Dec 4, 2023 - Politics & Policy

Ukraine's triple stalemate

Illustration of Chess pieces falling off of a yellow and blue colored Chess board.

Illustration: Annelise Capossela/Axios

In three critical arenas — the halls of Congress, European capitals and on the battlefield — Ukraine's war effort has encountered a storm of stalemates that pose an existential crisis to the country's future.

Why it matters: With much of the world's attention focused on Israel and Gaza, President Biden and NATO's pledge to support Ukraine for "as long as it takes" is at serious risk. The implications could be devastating for Kyiv's democracy.

Driving the news: The White House warned Monday that without congressional action, the U.S. government will run out of resources to support Ukraine by the end of the year.

  • "There is no magical pot of funding available to meet this moment. We are out of money — and nearly out of time," Office of Management and Budget director Shalanda Young wrote to congressional leaders.
  • Bipartisan Senate talks on a border package paired with Ukraine funding reached a breaking point over the weekend, with no further meetings currently scheduled, congressional sources tell Axios.
  • Senate Majority Leader Chuck Schumer (D-N.Y.) said Ukrainian President Volodymyr Zelensky will remotely join a classified briefing with senators Tuesday. An initial vote on a Ukraine, Israel, Taiwan and border funding package will be held Wednesday, but it's expected to fail without GOP support.

Leaders of the European Union — which some Republicans say should bear more of the burden for supporting Ukraine — are embroiled in a budget dispute that could threaten €50 billion ($54.2 billion) in funding for Kyiv.

  • Hungary's Prime Minister Viktor Orbán, emboldened by the far-right's shocking victory in the Dutch elections last month, has demanded that opening talks about Ukraine's accession to the EU be removed from the agenda for the Dec. 14-15 European Council summit.
  • Ukraine's Deputy Prime Minister Olha Stefanishyna recently described the upcoming summit as an "existential moment" for her country's future.

On the battlefield, Russian President Vladimir Putin's bet that his invading forces could outlast Western political will appears to be paying off.

  • "There will most likely be no deep and beautiful breakthrough" without technological advancements, Ukraine's top commander told The Economist in a frank assessment of his counteroffensive last month.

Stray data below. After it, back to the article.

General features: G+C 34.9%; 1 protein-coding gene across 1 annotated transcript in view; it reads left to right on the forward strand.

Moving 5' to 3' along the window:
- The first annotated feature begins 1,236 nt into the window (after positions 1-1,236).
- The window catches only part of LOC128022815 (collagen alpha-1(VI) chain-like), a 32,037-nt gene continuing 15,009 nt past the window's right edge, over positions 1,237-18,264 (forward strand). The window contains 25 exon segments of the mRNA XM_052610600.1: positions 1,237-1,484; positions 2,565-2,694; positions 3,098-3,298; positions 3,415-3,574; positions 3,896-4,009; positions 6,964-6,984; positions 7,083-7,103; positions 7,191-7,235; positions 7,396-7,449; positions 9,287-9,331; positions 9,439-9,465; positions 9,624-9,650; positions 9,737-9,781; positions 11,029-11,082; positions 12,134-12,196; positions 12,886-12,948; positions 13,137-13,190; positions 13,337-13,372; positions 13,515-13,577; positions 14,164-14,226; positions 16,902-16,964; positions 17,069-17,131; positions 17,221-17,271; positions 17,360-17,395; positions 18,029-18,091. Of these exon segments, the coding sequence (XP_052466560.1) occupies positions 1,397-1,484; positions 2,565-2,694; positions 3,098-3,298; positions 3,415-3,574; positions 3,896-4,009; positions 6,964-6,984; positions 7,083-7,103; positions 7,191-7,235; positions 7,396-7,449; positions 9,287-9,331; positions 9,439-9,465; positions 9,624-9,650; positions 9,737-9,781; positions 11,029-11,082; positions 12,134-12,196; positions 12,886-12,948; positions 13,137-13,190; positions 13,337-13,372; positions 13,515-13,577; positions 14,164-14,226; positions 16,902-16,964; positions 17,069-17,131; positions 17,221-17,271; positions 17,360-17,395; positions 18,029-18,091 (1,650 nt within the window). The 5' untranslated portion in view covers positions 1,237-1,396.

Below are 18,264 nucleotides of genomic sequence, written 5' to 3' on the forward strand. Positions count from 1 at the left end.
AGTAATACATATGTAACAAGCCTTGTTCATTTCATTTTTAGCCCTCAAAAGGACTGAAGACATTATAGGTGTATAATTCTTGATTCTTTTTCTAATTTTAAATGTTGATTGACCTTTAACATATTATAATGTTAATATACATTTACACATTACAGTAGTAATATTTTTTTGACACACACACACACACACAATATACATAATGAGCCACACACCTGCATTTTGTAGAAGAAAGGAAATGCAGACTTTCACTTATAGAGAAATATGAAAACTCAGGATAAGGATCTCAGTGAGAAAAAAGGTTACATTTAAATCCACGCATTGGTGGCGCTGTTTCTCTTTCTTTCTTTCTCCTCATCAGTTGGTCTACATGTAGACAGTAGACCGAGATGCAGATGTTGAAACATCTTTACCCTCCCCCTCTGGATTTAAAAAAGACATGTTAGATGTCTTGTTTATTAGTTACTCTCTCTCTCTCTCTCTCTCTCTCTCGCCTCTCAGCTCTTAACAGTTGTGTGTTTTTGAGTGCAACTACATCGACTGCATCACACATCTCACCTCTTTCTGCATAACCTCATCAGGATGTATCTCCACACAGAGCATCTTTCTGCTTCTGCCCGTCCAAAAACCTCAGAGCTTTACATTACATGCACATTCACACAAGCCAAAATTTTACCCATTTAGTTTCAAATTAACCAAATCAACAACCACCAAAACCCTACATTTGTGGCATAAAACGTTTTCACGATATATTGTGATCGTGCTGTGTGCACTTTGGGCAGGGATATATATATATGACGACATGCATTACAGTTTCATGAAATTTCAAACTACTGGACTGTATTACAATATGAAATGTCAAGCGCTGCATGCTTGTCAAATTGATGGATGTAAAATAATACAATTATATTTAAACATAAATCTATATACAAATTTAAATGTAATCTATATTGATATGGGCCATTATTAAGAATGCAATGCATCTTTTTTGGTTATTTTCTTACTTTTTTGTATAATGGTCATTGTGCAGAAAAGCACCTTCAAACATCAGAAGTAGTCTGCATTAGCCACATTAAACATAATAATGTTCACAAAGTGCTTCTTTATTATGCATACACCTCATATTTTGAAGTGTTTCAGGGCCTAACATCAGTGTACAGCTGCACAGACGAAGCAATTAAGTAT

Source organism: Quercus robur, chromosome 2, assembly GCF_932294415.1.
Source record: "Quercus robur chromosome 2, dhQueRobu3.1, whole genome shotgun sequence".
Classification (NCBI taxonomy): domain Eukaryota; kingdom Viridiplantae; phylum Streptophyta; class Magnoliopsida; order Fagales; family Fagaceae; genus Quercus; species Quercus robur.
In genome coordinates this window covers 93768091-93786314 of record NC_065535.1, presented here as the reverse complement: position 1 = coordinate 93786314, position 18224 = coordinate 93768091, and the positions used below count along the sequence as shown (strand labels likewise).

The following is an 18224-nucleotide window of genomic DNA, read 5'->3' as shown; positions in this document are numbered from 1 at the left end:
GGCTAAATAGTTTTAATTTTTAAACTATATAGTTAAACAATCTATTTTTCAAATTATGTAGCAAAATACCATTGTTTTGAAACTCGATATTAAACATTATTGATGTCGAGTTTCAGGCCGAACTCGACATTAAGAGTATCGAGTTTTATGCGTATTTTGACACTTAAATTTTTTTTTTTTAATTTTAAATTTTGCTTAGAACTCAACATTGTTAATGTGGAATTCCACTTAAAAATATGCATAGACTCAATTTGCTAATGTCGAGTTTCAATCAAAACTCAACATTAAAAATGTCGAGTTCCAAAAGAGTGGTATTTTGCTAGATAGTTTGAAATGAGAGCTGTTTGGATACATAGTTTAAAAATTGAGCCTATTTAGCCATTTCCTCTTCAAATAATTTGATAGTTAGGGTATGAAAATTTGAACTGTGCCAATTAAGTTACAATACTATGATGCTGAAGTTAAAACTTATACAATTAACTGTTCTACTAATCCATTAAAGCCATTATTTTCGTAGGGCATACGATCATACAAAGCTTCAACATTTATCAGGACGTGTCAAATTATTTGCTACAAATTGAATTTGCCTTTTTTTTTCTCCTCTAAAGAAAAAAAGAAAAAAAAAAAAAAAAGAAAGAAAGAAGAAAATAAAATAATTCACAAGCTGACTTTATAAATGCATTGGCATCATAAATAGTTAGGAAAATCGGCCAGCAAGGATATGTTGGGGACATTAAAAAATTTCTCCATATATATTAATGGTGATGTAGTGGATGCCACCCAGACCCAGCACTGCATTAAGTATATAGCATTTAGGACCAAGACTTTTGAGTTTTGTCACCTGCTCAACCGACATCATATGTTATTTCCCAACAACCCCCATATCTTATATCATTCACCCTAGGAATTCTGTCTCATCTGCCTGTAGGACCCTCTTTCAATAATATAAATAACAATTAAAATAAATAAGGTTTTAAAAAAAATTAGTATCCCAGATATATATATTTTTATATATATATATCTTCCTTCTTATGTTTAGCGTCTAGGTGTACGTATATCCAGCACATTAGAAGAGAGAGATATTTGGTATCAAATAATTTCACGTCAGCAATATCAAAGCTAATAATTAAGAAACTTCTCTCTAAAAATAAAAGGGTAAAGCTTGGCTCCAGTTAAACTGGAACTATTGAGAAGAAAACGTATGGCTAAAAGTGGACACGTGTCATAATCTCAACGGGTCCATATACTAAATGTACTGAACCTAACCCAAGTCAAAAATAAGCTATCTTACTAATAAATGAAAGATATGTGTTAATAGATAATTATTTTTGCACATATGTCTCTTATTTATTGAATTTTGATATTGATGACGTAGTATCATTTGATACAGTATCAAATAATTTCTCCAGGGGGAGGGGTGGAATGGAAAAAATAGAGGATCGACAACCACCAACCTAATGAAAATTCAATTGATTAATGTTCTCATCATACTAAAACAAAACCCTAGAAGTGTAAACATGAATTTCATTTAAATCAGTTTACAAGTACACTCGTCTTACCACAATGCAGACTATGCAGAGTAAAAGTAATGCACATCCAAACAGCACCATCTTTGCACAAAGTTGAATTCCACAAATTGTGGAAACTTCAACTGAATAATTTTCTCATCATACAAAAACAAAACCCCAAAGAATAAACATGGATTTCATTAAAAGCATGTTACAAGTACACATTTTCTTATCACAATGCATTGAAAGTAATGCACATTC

• A Washington Post deep dive found that cheap drones, an "ocean" of Russian mines, Putin's willingness to endure massive casualties, and Ukraine's lack of air power have contributed to the stalemate.

Between the lines: Democrats involved in the Senate negotiations say talks have stalled because Republicans are unwilling to compromise on their desire to codify Trump-era border policies in exchange for Ukraine aid.

  • GOP sources deny the talks are "dead" and say Democrats have long known significant border reforms would be a prerequisite to any Ukraine deal.
  • That's especially true in the House, where Speaker Mike Johnson (R-La.) has signaled that nothing short of H.R. 2 — the GOP's sweeping, hardline border security package — would be acceptable.

What they're saying: "Instead of meeting us in the middle, Republicans have doubled down on extremist policies," Schumer (D-N.Y.) said on the chamber's floor Monday.

  • Senate Minority Leader Mitch McConnell (R-Ky.), a staunch Ukraine supporter, responded by accusing the White House and Democrats of "wasting time with bizarre public scoldings" and failing to sufficiently aid Ukraine in the past.
  • "We've made it crystal clear that in order to pass the Senate, any measure we take up in the coming days must include serious policy changes designed to get the Biden administration's border crisis under control," McConnell said, adding that GOP negotiators are "still at the table."

The bottom line: Posturing from both sides is inevitable in any negotiation. But when it comes to war, politics as usual can carry life-or-death consequences.

Go deeper